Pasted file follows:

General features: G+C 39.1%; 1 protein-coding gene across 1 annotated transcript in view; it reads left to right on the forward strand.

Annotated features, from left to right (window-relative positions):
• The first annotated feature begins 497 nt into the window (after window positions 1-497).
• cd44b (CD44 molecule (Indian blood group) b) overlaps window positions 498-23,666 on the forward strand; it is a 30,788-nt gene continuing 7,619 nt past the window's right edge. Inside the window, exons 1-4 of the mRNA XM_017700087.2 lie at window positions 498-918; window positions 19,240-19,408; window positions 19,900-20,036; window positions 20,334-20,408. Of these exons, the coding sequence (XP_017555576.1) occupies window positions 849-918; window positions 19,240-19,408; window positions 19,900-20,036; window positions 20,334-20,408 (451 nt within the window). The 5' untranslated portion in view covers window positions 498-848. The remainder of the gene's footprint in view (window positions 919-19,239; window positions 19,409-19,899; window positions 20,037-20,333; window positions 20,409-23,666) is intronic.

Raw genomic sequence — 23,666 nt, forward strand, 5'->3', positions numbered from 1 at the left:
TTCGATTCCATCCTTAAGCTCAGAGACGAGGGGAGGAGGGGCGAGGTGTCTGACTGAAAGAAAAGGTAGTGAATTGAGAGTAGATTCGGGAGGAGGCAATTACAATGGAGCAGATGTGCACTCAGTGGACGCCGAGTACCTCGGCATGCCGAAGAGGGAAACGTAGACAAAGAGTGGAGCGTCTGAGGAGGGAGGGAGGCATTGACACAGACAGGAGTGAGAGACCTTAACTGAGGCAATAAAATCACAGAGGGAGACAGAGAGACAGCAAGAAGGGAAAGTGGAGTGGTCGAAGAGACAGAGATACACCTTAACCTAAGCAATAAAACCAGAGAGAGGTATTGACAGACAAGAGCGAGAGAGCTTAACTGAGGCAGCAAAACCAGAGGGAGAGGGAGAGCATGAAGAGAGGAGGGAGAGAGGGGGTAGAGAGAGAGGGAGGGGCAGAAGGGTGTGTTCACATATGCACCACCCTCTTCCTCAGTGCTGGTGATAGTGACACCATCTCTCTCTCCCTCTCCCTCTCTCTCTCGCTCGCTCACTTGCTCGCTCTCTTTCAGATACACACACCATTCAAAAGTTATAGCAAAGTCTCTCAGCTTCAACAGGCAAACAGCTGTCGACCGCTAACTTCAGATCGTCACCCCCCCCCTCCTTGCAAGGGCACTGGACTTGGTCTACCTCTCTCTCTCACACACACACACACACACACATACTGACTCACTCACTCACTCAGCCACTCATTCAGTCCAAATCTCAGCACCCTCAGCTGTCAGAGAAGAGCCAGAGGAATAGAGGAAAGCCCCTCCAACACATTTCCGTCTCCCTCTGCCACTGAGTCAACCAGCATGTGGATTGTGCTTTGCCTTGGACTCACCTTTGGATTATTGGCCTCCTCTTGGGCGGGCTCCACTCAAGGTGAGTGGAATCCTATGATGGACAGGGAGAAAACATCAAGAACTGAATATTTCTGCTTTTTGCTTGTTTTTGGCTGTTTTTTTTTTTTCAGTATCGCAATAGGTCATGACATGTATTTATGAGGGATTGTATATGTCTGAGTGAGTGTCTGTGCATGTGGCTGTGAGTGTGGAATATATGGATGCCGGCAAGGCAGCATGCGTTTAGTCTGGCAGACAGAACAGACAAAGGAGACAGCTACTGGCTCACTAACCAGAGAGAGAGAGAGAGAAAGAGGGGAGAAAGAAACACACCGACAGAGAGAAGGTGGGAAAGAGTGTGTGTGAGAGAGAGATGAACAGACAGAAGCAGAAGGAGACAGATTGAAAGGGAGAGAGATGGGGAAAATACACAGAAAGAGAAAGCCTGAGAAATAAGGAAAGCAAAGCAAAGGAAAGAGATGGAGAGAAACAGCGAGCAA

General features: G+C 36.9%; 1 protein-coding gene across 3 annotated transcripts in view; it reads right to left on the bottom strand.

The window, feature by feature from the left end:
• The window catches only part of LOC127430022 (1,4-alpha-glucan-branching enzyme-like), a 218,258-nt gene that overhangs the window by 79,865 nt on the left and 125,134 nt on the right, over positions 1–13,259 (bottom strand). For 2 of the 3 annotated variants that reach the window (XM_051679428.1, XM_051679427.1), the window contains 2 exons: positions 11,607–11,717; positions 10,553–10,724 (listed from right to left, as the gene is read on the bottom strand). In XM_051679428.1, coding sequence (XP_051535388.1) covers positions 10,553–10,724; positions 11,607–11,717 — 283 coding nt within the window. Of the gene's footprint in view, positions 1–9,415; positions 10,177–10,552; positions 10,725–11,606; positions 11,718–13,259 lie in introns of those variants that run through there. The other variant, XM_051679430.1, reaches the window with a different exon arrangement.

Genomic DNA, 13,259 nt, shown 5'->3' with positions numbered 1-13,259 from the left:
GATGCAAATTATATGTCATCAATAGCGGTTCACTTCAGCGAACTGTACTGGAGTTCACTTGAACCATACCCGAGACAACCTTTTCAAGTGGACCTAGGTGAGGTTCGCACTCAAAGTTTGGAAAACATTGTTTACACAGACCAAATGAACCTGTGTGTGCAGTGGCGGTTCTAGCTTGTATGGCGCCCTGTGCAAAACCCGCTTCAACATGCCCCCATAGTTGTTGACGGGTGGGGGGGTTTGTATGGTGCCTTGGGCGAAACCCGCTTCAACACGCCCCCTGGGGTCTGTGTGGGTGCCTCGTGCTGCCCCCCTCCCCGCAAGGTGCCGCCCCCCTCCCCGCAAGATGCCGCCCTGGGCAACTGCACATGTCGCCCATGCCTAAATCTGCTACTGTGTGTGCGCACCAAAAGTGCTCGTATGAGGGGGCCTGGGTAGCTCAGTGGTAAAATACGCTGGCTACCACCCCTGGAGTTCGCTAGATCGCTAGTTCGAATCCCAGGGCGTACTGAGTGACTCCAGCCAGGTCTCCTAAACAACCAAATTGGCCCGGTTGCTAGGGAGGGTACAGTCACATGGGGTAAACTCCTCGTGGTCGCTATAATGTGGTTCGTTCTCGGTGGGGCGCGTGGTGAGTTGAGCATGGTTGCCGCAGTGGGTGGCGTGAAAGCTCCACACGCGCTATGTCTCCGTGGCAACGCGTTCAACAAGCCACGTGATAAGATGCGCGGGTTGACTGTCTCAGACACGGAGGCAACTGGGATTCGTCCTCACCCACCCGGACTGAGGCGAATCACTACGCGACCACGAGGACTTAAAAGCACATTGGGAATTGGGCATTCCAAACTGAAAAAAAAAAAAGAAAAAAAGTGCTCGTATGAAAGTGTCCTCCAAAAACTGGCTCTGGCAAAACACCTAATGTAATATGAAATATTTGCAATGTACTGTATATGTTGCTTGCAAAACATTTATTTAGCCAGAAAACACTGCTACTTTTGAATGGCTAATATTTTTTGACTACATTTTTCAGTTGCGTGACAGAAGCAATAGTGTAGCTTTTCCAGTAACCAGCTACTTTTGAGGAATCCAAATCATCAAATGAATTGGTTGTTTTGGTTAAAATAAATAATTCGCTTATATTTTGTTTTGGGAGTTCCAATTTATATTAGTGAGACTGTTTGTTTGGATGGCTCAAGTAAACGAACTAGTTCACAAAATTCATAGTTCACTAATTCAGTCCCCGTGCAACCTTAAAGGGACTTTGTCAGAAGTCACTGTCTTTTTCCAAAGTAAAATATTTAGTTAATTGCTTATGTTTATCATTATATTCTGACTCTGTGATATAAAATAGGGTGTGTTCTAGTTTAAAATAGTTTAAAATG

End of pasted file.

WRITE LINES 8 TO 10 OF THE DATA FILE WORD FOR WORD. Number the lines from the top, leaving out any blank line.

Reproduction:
The window, feature by feature from the left end:
• The window catches only part of LOC127430022 (1,4-alpha-glucan-branching enzyme-like), a 218,258-nt gene that overhangs the window by 79,865 nt on the left and 125,134 nt on the right, over positions 1–13,259 (bottom strand). For 2 of the 3 annotated variants that reach the window (XM_051679428.1, XM_051679427.1), the window contains 2 exons: positions 11,607–11,717; positions 10,553–10,724 (listed from right to left, as the gene is read on the bottom strand). In XM_051679428.1, coding sequence (XP_051535388.1) covers positions 10,553–10,724; positions 11,607–11,717 — 283 coding nt within the window. Of the gene's footprint in view, positions 1–9,415; positions 10,177–10,552; positions 10,725–11,606; positions 11,718–13,259 lie in introns of those variants that run through there. The other variant, XM_051679430.1, reaches the window with a different exon arrangement.

Genomic DNA, 13,259 nt, shown 5'->3' with positions numbered 1-13,259 from the left: